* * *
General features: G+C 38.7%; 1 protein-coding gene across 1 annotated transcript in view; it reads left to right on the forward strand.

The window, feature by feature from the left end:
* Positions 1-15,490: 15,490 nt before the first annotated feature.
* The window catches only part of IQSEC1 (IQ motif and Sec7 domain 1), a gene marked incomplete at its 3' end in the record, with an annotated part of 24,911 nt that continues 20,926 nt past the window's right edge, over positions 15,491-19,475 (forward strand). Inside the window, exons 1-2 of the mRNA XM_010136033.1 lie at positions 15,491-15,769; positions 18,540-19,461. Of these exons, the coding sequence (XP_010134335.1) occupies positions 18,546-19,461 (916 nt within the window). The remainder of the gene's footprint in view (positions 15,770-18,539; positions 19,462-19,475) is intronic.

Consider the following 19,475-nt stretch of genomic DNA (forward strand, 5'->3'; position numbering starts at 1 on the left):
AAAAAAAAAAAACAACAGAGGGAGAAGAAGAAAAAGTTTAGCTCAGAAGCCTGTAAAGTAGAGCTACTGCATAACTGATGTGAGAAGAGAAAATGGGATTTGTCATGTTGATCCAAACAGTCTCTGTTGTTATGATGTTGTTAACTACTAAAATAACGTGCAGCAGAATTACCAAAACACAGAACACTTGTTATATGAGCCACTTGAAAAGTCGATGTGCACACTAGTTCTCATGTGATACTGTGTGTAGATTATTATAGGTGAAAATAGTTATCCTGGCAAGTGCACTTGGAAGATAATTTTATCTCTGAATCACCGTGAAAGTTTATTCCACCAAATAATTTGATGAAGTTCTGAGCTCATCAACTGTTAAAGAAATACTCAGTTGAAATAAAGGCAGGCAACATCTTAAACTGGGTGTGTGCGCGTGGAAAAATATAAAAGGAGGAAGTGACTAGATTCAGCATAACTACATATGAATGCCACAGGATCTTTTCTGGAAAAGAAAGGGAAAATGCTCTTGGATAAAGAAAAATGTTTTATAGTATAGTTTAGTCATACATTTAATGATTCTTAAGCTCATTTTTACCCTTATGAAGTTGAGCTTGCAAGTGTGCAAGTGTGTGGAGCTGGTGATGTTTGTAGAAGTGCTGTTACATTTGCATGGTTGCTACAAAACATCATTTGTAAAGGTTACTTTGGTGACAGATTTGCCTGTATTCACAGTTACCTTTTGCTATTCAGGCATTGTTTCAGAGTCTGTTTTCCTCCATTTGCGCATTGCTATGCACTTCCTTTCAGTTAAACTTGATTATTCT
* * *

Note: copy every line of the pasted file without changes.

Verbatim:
General features: G+C 38.7%; 1 protein-coding gene across 1 annotated transcript in view; it reads left to right on the forward strand.

The window, feature by feature from the left end:
* Positions 1-15,490: 15,490 nt before the first annotated feature.
* The window catches only part of IQSEC1 (IQ motif and Sec7 domain 1), a gene marked incomplete at its 3' end in the record, with an annotated part of 24,911 nt that continues 20,926 nt past the window's right edge, over positions 15,491-19,475 (forward strand). Inside the window, exons 1-2 of the mRNA XM_010136033.1 lie at positions 15,491-15,769; positions 18,540-19,461. Of these exons, the coding sequence (XP_010134335.1) occupies positions 18,546-19,461 (916 nt within the window). The remainder of the gene's footprint in view (positions 15,770-18,539; positions 19,462-19,475) is intronic.

Consider the following 19,475-nt stretch of genomic DNA (forward strand, 5'->3'; position numbering starts at 1 on the left):
AAAAAAAAAAAACAACAGAGGGAGAAGAAGAAAAAGTTTAGCTCAGAAGCCTGTAAAGTAGAGCTACTGCATAACTGATGTGAGAAGAGAAAATGGGATTTGTCATGTTGATCCAAACAGTCTCTGTTGTTATGATGTTGTTAACTACTAAAATAACGTGCAGCAGAATTACCAAAACACAGAACACTTGTTATATGAGCCACTTGAAAAGTCGATGTGCACACTAGTTCTCATGTGATACTGTGTGTAGATTATTATAGGTGAAAATAGTTATCCTGGCAAGTGCACTTGGAAGATAATTTTATCTCTGAATCACCGTGAAAGTTTATTCCACCAAATAATTTGATGAAGTTCTGAGCTCATCAACTGTTAAAGAAATACTCAGTTGAAATAAAGGCAGGCAACATCTTAAACTGGGTGTGTGCGCGTGGAAAAATATAAAAGGAGGAAGTGACTAGATTCAGCATAACTACATATGAATGCCACAGGATCTTTTCTGGAAAAGAAAGGGAAAATGCTCTTGGATAAAGAAAAATGTTTTATAGTATAGTTTAGTCATACATTTAATGATTCTTAAGCTCATTTTTACCCTTATGAAGTTGAGCTTGCAAGTGTGCAAGTGTGTGGAGCTGGTGATGTTTGTAGAAGTGCTGTTACATTTGCATGGTTGCTACAAAACATCATTTGTAAAGGTTACTTTGGTGACAGATTTGCCTGTATTCACAGTTACCTTTTGCTATTCAGGCATTGTTTCAGAGTCTGTTTTCCTCCATTTGCGCATTGCTATGCACTTCCTTTCAGTTAAACTTGATTATTCT